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Getting Organized in the Office: Don’t Overlook Your Scanner

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Getting Organized in the Office: Don’t Overlook Your Scanner

Digitizing files is a lot of work, but it pays off in the end. If you’re like most businesses, you have filing cabinets – lots of them. What’s wrong with that? Plenty. For starters, you’re just one fire away from having everything destroyed. Even if you have business liability insurance, it can’t replace contracts, custom blueprints, and other creative documents.

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How Scanners Help Simplify

With paper documents, you constantly have to worry about security and safety. Sometimes, your biggest threat isn’t a dishonest employee or clever competition. It’s nature – fire, floods, and even earthquakes can destroy your business.

Scanners help to move physical papers into the digital realm where they can be easily passed on to other people, send to third-party servers, retained on remote hard drive systems you own and control, or copied to CDs or flash drives for later use.

Once a document is scanned, you can often search through thousands of pages in mere seconds. This is done using OCR software. The software creates scannable, edit-friendly documents. Imagine being able to find what you’re looking for in just a few seconds, open it, make changes, and then send it off to your client across the country.

How Scanners Can Protect

Bytes aren’t easily destroyed. Sure, hard drives break down, and information degrades, but the lifespan of digital documents far exceeds paper. In fact, your documents will probably outlive you in digital format. All you have to do is make sure that the storage medium doesn’t fail.

With digital media, you can pack up, and send, documents off-site for enhanced security. Companies like Micro Com Systems Ltd  exist for the sole purpose of organising and protecting data – a service you’d be hard-pressed to duplicate in-house. Once documents have been scanned, they can usually be destroyed without any serious consequences.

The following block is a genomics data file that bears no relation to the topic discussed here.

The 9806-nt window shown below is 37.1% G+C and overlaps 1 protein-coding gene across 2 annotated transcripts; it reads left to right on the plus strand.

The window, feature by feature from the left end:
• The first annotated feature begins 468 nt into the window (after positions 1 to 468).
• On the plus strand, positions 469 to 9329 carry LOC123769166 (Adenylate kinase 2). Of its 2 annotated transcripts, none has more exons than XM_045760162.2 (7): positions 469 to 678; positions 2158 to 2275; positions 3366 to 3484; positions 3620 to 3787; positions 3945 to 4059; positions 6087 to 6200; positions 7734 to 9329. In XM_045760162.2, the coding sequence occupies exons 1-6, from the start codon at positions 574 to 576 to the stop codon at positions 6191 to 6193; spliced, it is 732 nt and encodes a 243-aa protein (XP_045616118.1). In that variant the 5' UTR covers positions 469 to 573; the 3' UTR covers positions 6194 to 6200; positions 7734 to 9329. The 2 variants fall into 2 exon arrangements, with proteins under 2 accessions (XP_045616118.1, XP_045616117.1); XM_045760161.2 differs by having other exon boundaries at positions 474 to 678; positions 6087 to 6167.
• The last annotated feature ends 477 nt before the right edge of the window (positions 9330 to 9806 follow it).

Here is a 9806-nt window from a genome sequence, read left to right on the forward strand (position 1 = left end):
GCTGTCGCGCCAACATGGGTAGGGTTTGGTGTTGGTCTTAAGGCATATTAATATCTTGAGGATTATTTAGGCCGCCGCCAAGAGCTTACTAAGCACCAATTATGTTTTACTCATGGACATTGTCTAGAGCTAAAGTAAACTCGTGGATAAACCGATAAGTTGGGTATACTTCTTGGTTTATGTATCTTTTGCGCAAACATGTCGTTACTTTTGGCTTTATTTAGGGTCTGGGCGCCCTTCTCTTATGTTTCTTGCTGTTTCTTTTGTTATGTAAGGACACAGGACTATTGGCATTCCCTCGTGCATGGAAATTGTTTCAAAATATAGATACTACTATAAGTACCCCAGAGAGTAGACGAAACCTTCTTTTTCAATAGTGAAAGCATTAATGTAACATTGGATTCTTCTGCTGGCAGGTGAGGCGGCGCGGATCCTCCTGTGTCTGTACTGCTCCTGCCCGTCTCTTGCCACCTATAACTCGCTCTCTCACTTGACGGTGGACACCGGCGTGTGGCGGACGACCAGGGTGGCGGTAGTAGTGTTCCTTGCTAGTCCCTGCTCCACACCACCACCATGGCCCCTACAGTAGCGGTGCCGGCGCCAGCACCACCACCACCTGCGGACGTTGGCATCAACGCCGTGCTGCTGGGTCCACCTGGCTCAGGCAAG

About DPI

When scanning documents, you need to take into consideration DPI or “dots per inch.” DPI refers to the resolution of a document or image. For simple graphics or images, a good resolution would be 300 DPI. Most computer screens only display 72 DPI on the web, so you don’t need a resolution higher than this for documents that will be viewed over the Intranet or Internet.

For documents that need to be reprinted at some future date, choose a DPI of 600. This will protect against serious degradation of the file. Line art needs to be scanned at 900 DPI for future reprinting and 300 DPI for the web. Grayscale images and documents should be scanned at 300 to 600 DPI, while halftone images should be scanned at 1200 and saved as a .PNG file.

Colour documents do best at around 300 to 600, though 1200 will provide optimal archival-quality in the image. Anything above 1200 is probably overdoing it.

Backing Up Data

Use a dedicated backup service, even when you do scan documents to a secure hard drive. While scanners take away a lot of the risk of keeping paper documents, there are special risks with digital media. The most obvious is that a small hard drive is easier to steal compared to an entire filing cabinet system.

Fire can still destroy a hard drive and all of its contents. Encrypting, and backing up, data with a secure third-party company will almost guarantee that your data will never be lost.

 

Eric Jones loves keeping up and reporting on the latest technological advancements. His writings mainly focus on how businesses can improve productivity.

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